Bigelow tea plantation in Charleston.

Bigelow tea plantation in Charleston.

Dive deep into South Carolina’s varied industry, and you’ll see the state holds its own as an agriculture powerhouse. While South Carolina is recognized as a top poultry producer, consumers may be surprised to learn just how diverse the state’s $42 billion ag industry is – cultivating fresh produce, seafood, forestry products, dairy, and more.

South Carolina has more than 25,200 farms spread across its landscape, with an average size of 197 acres each. In total, they encompass about 4.9 million acres of land. Farmers grow and raise the state’s many agricultural products including the top commodities – broilers, turkeys, greenhouse and nursery products, cotton, and corn.

But South Carolina agriculture is more than just crops and livestock. The Department of Agriculture has implemented several state programs to help show agriculture’s importance and give consumers easy access to the state’s fresh bounty.

In the fight against obesity, South Carolina unveiled the Obesity Action Plan in 2014 to help improve access to fruits and vegetables for low-income families. The plan also helps expand the Farm-to-School program – which brings local products to school cafeterias – and provides safe, accessible parks for the communities.

To encourage eating fresh produce, several South Carolina farmers markets are accepting WIC vouchers from the state Department of Health and Environmental Control’s Farmers Market Nutrition Program. Participants can use their checks to purchase South Carolina-grown, unprocessed produce and herbs. Consumers can learn more about all of these programs on the South Carolina Department of Agriculture’s new website, agriculture.sc.gov, which features easy-to-navigate information on ag organizations, farmers markets, agritourism, agency operations and much more.

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South Carolina’s agriculture industry wouldn’t be able to stay as innovative if not for the continued education from area colleges and universities, each offering impressive programs that prepare young minds to continue building and growing the state’s vital industry.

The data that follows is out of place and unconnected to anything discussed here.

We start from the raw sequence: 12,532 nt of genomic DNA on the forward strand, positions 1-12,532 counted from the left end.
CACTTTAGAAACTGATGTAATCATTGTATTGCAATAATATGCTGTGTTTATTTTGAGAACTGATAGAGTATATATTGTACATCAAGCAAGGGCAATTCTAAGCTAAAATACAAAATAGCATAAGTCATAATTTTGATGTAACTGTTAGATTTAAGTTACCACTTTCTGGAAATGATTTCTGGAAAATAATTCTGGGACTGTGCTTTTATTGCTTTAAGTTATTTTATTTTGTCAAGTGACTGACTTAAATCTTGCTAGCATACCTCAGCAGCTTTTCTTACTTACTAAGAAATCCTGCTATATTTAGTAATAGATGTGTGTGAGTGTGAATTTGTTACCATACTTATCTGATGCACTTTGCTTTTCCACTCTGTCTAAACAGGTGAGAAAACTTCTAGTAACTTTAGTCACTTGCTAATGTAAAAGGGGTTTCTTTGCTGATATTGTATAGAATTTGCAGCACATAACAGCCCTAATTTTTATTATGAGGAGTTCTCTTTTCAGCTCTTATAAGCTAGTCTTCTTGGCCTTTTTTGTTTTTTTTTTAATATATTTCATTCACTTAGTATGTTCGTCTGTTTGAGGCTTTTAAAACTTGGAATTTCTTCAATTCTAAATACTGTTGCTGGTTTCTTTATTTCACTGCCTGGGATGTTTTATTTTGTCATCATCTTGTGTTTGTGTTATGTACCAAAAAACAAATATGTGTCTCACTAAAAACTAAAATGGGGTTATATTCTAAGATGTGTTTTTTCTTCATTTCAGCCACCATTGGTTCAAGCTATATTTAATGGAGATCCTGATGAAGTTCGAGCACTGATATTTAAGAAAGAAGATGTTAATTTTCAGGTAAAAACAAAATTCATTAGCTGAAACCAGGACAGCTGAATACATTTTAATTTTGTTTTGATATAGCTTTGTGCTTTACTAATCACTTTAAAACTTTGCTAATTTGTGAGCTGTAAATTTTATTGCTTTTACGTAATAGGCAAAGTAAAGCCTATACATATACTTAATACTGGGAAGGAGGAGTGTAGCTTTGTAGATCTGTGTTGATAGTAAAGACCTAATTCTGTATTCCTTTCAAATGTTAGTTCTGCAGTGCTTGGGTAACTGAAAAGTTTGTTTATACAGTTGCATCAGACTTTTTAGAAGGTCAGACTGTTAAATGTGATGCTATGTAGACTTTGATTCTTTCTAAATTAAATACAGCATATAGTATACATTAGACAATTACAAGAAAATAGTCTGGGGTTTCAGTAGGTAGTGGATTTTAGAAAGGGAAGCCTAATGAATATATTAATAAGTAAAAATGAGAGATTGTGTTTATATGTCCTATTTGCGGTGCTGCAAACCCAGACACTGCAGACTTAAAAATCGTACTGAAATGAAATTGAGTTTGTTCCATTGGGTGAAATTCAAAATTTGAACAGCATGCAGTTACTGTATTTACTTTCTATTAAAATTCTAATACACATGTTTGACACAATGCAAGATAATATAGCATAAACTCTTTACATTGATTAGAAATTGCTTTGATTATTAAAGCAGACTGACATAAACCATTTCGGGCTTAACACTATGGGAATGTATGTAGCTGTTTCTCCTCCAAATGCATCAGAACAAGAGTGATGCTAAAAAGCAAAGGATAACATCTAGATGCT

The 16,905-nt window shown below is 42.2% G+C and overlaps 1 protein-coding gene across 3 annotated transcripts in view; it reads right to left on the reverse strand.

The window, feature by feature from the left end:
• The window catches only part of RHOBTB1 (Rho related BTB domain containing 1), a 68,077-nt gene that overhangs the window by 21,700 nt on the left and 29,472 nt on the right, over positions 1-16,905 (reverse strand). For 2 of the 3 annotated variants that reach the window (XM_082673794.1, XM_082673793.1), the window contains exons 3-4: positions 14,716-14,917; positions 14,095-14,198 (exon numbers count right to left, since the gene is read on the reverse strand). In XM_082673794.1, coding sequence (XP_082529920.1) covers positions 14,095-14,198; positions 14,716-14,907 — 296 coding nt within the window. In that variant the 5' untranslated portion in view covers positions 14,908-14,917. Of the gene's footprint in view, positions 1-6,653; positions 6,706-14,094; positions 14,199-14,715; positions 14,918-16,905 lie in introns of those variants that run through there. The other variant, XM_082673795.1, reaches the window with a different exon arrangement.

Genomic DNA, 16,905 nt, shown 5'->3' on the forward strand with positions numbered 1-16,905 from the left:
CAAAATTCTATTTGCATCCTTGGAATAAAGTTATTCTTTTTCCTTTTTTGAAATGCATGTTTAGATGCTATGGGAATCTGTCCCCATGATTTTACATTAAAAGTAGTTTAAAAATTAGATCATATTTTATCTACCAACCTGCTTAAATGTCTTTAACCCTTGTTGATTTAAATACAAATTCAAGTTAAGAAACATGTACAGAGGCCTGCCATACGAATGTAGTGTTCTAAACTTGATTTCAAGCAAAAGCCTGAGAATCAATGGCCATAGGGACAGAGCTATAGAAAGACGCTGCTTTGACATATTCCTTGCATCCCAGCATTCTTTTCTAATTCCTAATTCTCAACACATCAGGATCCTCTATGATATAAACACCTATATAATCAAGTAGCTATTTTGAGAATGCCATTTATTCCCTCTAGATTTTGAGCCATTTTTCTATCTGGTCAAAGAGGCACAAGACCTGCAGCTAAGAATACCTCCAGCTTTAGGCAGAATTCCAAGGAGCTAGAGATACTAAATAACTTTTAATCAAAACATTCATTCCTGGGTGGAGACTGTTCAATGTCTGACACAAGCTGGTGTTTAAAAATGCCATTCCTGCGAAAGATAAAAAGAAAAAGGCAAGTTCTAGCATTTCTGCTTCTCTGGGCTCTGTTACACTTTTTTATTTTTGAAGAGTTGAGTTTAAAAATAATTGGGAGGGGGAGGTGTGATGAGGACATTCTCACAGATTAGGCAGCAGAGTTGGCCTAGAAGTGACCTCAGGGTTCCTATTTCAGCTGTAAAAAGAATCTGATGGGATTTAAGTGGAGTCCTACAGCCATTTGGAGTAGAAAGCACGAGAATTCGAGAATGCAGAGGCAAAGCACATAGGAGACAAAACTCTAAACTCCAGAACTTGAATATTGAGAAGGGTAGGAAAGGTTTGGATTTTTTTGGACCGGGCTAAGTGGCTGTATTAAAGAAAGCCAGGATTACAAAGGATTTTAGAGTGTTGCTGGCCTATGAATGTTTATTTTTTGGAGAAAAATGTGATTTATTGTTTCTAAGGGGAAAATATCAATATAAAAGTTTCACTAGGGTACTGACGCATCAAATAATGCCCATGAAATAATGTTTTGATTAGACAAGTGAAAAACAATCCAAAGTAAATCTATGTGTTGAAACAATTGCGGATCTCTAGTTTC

chicken

Flock Stars

South Carolina’s poultry industry is something to cluck about.

Broilers, or chickens raised for meat, and turkeys comprise the top two agricultural commodities in the Palmetto State, and poultry represents 40 percent of all South Carolina agriculture. It greatly impacts the state economy as well, bringing in about $1.4 billion per year and generating approximately 7,500 jobs.

While broilers, turkeys and eggs are the heavy hitters, South Carolina poultry includes smaller poultry industries too, such as quail, pigeon, poussin and squab.

Learn more about the state’s industry at scpoultry.org.

South Carolina Commodity [INFOGRAPHIC]

South Carolina Grown

If you’re looking to buy local, let Certified South Carolina be your guide.

The program, run by the Department of Agriculture, is a cooperative effort among producers, processors, wholesalers and retailers to brand and identify products made in South Carolina.

Consumers can look for the Certified S.C. Grown or Certified S.C. product logo in stores to support local producers and find the freshest food available. The program also encompasses Certified S.C. Seafood and Fresh on the Menu, which features restaurants using local food.

For more information on where to buy local and how to join the program, visit certifiedscgrown.com.

Ag Central

Agricultural exports are a big deal in South Carolina. Essential for the industry and economy, every $1 billion in agricultural exports supports 9,000 U.S. jobs.

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As one of the state’s busiest ports, the Port of Charleston sees an impressive number of agricultural goods pass through each month, including paper and paperboard, wood pulp, logs and lumber, raw cotton, poultry, and lawn and garden equipment. All of these products fall within the list of South Carolina’s top 20 agricultural exports.

State Fairs

See You At The Fair

Lively entertainment, mouthwatering fried foods, exciting carnival rides, and equally fun and educational exhibits. These are just a few of the many things to see and do at South Carolina’s nationally ranked state fair.

The 2015 event will be held Oct. 14-25 at the fairgrounds in Columbia. Visitors have the chance to learn, taste and see all that the state’s agriculture industry has to offer, with exciting cooking demonstrations featuring local foods and presentations on some of South Carolina’s top commodities like cotton, peanuts, beef, peaches and more.

Kids of all ages should stop by the From Field to Fair area, where they can explore South Carolina’s agricultural roots and discover how the industry impacts the state.

For more information and a full schedule of events, visit scstatefair.org.

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